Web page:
Ninety-three-year old Con Travis has seen it all.
Born in 1926 in Cardiff, Wales, Con and much of his extended family emigrated to New Zealand in the late 1930s, once war was imminent.
A few years into World War II, American troops became a common sight in New Zealand, where they often went while on leave in between fighting in the pacific islands. Con often invited Jewish troops to his family for Shabbat. After one such dinner in 1943, Con’s friend, Nat Berman sneaked Con, then 16, back into his army cap. “They dressed me up in khaki in a marine uniform. Unbeknown to them they were being shipped out in the morning to go back into action in the pacific. So, I went along with the 2nd Marine Raiders Battalion. After six days at sea, they discovered me. They put me ashore at Espiritu Santo, New Hebrides islands in the Pacific.”
Con was then sent back to New Zealand. It did not take him very long however, to run away again. He desperately wanted to join the air force but was unsuccessful. After a short stint in the army, Con finally got into the air force by pretending he was older. Ironically, once he completed flight training school, he was posted to Number 14 Fighter Squadron of the Royal New Zealand Air Force at Espiritu Santo New Hebrides islands — a location that was not unfamiliar.
After the War, Con was stationed in Japan for two years in Iwakuni a few miles south of Hiroshima and, once he was discharged in 1947, returned to Cardiff where his parents had also resettled. He then obtained a forces further educational grant and, still passionate about planes, studied aeronautical engineering. After qualifying, he worked on the first passenger jet aircraft, called The Comet.
During Con’s school days, his time in the air force and in between, he was always playing football and cricket. His football position was goalkeeper. Indeed, during the War, he played football for the Royal New Zealand Air Force and captained the New Zealand Combined Forces. From the 1948 football season, he played for the professional side of Cardiff City but as an amateur.
In 1953 he was chosen to play for Great Britain in the Maccabi Games. Prior to going to Israel, Con’s team played against Manchester United, after which he became friendly with a few players, including Billy Whelan, who was among various Manchester United players killed the same year in the Munich Air Disaster. In the wake of this tragedy, Con was asked to play in a charity match to raise funds for the survivors. It was after this match that he was offered to play professionally for Manchester United; however, he refused.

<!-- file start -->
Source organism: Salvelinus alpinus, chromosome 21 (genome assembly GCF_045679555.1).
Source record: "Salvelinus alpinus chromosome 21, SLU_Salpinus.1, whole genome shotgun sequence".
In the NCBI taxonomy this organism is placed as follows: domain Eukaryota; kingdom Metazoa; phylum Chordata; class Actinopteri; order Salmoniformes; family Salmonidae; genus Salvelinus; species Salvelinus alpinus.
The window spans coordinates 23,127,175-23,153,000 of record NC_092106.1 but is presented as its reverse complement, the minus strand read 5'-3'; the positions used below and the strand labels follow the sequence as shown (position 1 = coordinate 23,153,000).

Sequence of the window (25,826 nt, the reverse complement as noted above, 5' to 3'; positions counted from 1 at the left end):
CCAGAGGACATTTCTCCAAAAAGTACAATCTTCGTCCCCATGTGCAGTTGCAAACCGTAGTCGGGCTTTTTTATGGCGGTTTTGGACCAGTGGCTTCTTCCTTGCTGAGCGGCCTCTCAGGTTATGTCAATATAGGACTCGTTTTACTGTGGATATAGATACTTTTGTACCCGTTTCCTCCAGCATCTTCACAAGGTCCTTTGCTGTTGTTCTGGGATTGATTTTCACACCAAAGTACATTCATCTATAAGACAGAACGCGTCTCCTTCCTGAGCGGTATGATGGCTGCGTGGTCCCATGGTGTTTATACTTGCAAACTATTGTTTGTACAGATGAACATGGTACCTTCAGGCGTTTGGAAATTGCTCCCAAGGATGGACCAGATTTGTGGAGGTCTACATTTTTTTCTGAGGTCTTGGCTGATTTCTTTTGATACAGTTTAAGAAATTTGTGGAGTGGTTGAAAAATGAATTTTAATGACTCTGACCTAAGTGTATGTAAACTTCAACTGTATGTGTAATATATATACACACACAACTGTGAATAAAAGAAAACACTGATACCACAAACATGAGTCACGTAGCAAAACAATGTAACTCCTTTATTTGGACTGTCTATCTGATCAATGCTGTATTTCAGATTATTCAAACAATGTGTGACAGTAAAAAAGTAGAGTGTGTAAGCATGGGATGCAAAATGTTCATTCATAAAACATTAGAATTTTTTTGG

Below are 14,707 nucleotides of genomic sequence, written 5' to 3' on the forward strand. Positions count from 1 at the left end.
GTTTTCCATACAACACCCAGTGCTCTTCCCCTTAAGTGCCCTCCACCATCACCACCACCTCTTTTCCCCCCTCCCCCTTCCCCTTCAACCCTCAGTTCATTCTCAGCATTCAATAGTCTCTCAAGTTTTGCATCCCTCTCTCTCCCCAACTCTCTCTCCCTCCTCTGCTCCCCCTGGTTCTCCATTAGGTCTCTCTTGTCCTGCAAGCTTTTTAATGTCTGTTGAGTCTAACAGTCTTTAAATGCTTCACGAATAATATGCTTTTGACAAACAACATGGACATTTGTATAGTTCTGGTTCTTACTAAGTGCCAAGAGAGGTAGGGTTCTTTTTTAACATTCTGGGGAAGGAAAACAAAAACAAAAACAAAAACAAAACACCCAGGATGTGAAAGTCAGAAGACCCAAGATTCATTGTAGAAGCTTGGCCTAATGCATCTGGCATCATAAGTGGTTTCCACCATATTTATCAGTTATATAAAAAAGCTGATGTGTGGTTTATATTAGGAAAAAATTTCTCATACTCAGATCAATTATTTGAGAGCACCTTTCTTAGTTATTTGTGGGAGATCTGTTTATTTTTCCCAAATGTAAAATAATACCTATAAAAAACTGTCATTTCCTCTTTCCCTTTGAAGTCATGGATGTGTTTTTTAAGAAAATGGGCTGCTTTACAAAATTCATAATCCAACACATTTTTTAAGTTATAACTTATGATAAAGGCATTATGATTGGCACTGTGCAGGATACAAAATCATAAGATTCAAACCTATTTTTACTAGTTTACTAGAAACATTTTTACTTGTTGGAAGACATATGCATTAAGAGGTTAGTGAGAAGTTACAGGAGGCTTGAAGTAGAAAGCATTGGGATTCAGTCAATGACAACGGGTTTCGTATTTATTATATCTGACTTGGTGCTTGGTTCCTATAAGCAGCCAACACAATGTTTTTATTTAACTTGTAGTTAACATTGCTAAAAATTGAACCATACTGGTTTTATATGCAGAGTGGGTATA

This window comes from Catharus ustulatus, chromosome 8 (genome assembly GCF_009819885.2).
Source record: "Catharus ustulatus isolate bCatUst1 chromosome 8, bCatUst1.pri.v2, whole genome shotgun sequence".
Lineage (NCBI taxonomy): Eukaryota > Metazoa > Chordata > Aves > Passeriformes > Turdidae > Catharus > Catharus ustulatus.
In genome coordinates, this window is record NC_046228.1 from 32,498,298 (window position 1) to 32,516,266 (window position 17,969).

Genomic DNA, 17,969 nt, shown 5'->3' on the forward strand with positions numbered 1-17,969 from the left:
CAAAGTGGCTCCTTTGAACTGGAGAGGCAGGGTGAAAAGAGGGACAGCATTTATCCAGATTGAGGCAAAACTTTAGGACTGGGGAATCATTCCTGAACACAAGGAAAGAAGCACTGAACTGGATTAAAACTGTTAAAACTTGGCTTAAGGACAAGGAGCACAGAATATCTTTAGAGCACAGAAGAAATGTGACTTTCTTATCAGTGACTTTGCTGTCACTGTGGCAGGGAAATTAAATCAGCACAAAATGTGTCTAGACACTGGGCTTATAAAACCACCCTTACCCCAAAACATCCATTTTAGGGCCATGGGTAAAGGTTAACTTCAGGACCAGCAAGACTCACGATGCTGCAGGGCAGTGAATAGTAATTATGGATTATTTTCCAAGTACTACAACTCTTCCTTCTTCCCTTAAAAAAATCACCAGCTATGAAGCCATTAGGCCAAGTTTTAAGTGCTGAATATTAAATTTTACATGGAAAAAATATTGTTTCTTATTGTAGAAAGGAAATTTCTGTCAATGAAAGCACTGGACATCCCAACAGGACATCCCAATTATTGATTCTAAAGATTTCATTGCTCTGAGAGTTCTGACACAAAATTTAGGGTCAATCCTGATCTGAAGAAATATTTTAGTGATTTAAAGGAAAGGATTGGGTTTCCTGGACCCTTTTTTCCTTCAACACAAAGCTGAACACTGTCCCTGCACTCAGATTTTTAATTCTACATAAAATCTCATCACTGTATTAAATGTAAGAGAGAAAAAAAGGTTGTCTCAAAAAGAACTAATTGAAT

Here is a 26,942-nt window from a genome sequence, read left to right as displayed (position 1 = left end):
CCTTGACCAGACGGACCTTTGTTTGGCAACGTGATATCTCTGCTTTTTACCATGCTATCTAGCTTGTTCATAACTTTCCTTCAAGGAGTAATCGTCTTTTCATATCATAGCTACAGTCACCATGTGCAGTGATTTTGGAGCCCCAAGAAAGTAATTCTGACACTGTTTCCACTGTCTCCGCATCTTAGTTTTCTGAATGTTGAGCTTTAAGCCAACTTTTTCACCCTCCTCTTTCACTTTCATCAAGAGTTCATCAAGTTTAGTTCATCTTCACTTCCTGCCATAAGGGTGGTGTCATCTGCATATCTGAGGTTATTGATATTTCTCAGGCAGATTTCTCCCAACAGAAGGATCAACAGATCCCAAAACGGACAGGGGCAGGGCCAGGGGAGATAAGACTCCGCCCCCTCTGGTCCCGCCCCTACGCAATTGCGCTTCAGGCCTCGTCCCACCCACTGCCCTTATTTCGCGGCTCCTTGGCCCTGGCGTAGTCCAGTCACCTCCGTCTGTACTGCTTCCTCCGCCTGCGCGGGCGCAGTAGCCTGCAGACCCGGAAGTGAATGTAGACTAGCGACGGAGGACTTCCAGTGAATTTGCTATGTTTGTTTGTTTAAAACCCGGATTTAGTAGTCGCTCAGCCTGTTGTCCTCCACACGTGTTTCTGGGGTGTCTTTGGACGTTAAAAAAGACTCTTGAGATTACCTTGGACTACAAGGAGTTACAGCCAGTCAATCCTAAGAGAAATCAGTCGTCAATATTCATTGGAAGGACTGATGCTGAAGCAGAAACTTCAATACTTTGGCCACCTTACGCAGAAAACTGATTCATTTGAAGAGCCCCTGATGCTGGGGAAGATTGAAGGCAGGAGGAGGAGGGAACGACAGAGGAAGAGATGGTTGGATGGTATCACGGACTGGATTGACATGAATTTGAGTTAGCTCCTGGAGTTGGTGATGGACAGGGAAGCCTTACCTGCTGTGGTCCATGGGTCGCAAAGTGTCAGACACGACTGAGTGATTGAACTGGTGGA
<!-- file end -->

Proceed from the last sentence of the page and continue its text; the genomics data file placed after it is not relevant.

Last year, when Con visited his brother, children, grandchildren and great grandchildren in England, he visited Old Trafford and its museum. Since showing the curator his team photographs, they have been displayed in the museum.
In 1958, Con was made an offer to go to Canada to work on a new military aircraft, called the Avro Arrow. Con recounts, “This was a new all-weather fighter and there was nothing in the world to touch it at that stage.” However, in 1959, the Canadian Prime Minister canned the whole project and put nearly 20 000 people out of work virtually overnight. Con was one of them.
This sparked a change in career for Con: “I’d always been a bit of an amateur comedian-cum-actor and, with a little bit of luck, met a producer at CBC (Canadian Broadcasting Corporation) in Toronto. He helped me develop myself and I became a professional comedian.”
Con went on to work on various television shows and concerts with stars like Sammy Davis Jr. and the Ink Spots, and in 1960 presented at the Lions Club International Convention in Chicago, among people like Rosemary Clooney and Edie Gormé. In 1960, he went back to Britain where he did a lot of radio and television; highlights included working with Benny Hill.
Then, in 1963, Con came to South Africa under contract with Connie Francis; they toured Johannesburg, Durban, Port Elizabeth and Cape Town. While in the country, he went on a blind date and ended up staying in South Africa where he got married to Ida Shur. They had two sons: Lynton and Steven. Con regularly did cabaret at Ciro’s in Johannesburg and went up to Salisbury (now Harare) to perform there as well.
Later, Con became a public relations officer and worked in sales and, prior to the implementation of television in South Africa, was called in to train people, to assist with sound and lighting and to advise on mock television shows. He went on to appear on Biltong & Potroast, a panel programme.
In 1965, his family relocated to Durban and Con began playing football again — he was nearly 40. His team went on to play at the Maccabi Games, and one of his teammates at the time, Bernard Shapiro, now lives down the road from him in Sea Point!
While in Durban, Con got involved with the Hebrew Order of David (HOD), which has become his biggest passion. “This is my life. Really and truly,” he says. Con has contributed greatly to the organisation over the years in various capacities and at different lodges. For example, he was made Consecration President of the lodge in Sandton, which he helped to establish; he became a member of the executive in 1975 and became the Grand President International in 1981. In the 116 years since the HOD was established, Con is one of only two people in the world to be awarded honorary membership. Today, Con is the President of Lodge Golan, the last lodge in Cape Town, and remains dedicated to giving charity through the organisation. After being widowed 13 years ago, he now lives in Cape Town with his partner Jean Levy.
“So many things have happened in my life; it’s been unbelievable.”
In true Capetonian nonagenarian style, Con went paragliding when he was 91 years old!
By Jaime Uranovsky
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